I also loved how Denny Hamlin’s team played mind games and tried intimidation on Johnson’s group. Crew chief Mike Ford picked the pit right next to the No. 48. Hamlin’s No. 11 crew has been spot on so Mike Ford decided to get in the No. 48 group’s head a little bit. You saw Sunday when those two cars pretty much came into together, yet you saw the No. 11 drive off while the No. 48 sat there.
I loved how Denny drove the race Sunday, especially there at the end. He was aggressive. He could have easily taken home second-place points and not taken the risk of possibly messing up an otherwise great day. The cool thing was Denny wasn’t worried about points. He was thinking about winning.
See, that’s a lesson they have learned these last four years from the No. 48. You have to win races in the Chase for the Sprint Cup to win the title. Denny realizes top fives are not going to get it done and definitely top 10s will never get it done.
Isn’t it just fascinating to watch how this whole thing is playing out? Jimmie has a big advantage at Phoenix. He has to quit qualifying back in the pack because it is hurting him. Jimmie can win Phoenix. Denny has struggled at Phoenix, but his teammates haven’t so he should be able to get their notes and collectively come up with a good setup.
But in reality it is still too close to call. Kevin Harvick is sitting in third spot only 59 points back. Jimmie Johnson is sitting just 33 points back of our new points leader Denny Hamlin. Things are just too fluid. The points battle could easily swing around the other way at Phoenix. You could easily lose 100 points there this weekend by simply not running well.
So it’s far from over.
I am excited to see what happens at Phoenix. I love having a points battle this late in the season. We sure haven’t had one in a number of years. It keeps things exciting and has everyone wondering what is going to happen next.
I like the message Hamlin’s squad has sent the other teams, specifically the No. 48. Those guys are serving notice that the predictions made by others at the beginning of the season about the No. 11 are coming true. I really am impressed with the job Denny, Mike Ford and the crew are doing.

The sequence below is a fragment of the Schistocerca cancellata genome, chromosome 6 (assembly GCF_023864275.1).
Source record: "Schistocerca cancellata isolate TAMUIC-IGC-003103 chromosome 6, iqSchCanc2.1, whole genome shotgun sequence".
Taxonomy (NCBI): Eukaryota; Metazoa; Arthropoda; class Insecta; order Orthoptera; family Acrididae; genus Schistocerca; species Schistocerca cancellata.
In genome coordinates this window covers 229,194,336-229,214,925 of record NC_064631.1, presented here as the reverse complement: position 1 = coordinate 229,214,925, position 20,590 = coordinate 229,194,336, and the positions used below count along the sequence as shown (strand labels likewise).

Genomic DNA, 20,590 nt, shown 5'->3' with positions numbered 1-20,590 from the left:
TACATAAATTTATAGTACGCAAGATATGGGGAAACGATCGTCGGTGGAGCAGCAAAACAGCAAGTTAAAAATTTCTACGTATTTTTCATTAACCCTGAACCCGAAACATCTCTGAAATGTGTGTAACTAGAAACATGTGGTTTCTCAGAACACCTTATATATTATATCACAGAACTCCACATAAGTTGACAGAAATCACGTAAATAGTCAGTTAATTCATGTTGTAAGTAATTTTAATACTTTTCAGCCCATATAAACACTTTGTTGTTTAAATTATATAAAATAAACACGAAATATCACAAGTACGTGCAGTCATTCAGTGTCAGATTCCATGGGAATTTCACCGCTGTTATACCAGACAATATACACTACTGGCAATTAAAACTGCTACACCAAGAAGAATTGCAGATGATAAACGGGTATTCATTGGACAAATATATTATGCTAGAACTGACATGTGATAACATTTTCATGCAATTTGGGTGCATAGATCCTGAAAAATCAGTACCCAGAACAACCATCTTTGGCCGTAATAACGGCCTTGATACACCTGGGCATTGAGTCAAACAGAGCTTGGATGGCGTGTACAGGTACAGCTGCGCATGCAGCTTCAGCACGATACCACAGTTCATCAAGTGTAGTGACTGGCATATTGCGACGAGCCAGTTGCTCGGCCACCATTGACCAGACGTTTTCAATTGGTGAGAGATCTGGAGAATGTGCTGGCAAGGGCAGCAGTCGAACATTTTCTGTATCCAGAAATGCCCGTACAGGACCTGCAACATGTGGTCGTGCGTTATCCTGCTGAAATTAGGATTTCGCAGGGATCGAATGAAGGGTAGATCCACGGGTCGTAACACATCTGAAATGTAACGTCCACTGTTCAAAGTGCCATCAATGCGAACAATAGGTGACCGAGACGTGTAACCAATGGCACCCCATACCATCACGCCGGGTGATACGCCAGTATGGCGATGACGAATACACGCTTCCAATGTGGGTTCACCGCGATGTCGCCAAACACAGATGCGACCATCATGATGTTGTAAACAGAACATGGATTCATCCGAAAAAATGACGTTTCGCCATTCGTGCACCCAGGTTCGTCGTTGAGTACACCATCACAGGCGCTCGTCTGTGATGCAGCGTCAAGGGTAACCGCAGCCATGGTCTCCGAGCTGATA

I think they have the No. 48 team on the ropes.
Now the question is can they keep him there.
Oh by the way
Boy, Kyle Busch sure had an interesting weekend, to say the least. He won the Trucks race Friday at Texas. Saturday in the Nationwide race the restart got him all riled up. Carl Edwards did launch a little early on the restart, but NASCAR didn’t see it that way. No matter how you slice it, NASCAR officials are the authority and they have the final word.
I really believe the rant Kyle went into Saturday after the Nationwide race did him no favors Sunday when it was a little bit of a close call speeding down pit road. What Kyle did when they held him a lap for the penalty was immature and uncalled for. I’ve been down that same road when I was younger.
He’s a very emotional guy. When things don’t go his way he gets upset. That’s one of his Achilles’ heels and he simply has to learn to control his emotions if he is ever going to be a NASCAR Sprint Cup champion.
I really liked that Dave Rogers, his crew chief, called him on it. He told Kyle he was killing them. He let him know that he and the team worked too long and too hard for Kyle to pull that kind of stunt. Kyle needs to remember that and Dave needs to make a point of telling him that more often.
As far as Kyle is concerned, as my sister Carolyn would say, “He has way too many come-aparts." He definitely needs to get a handle on it.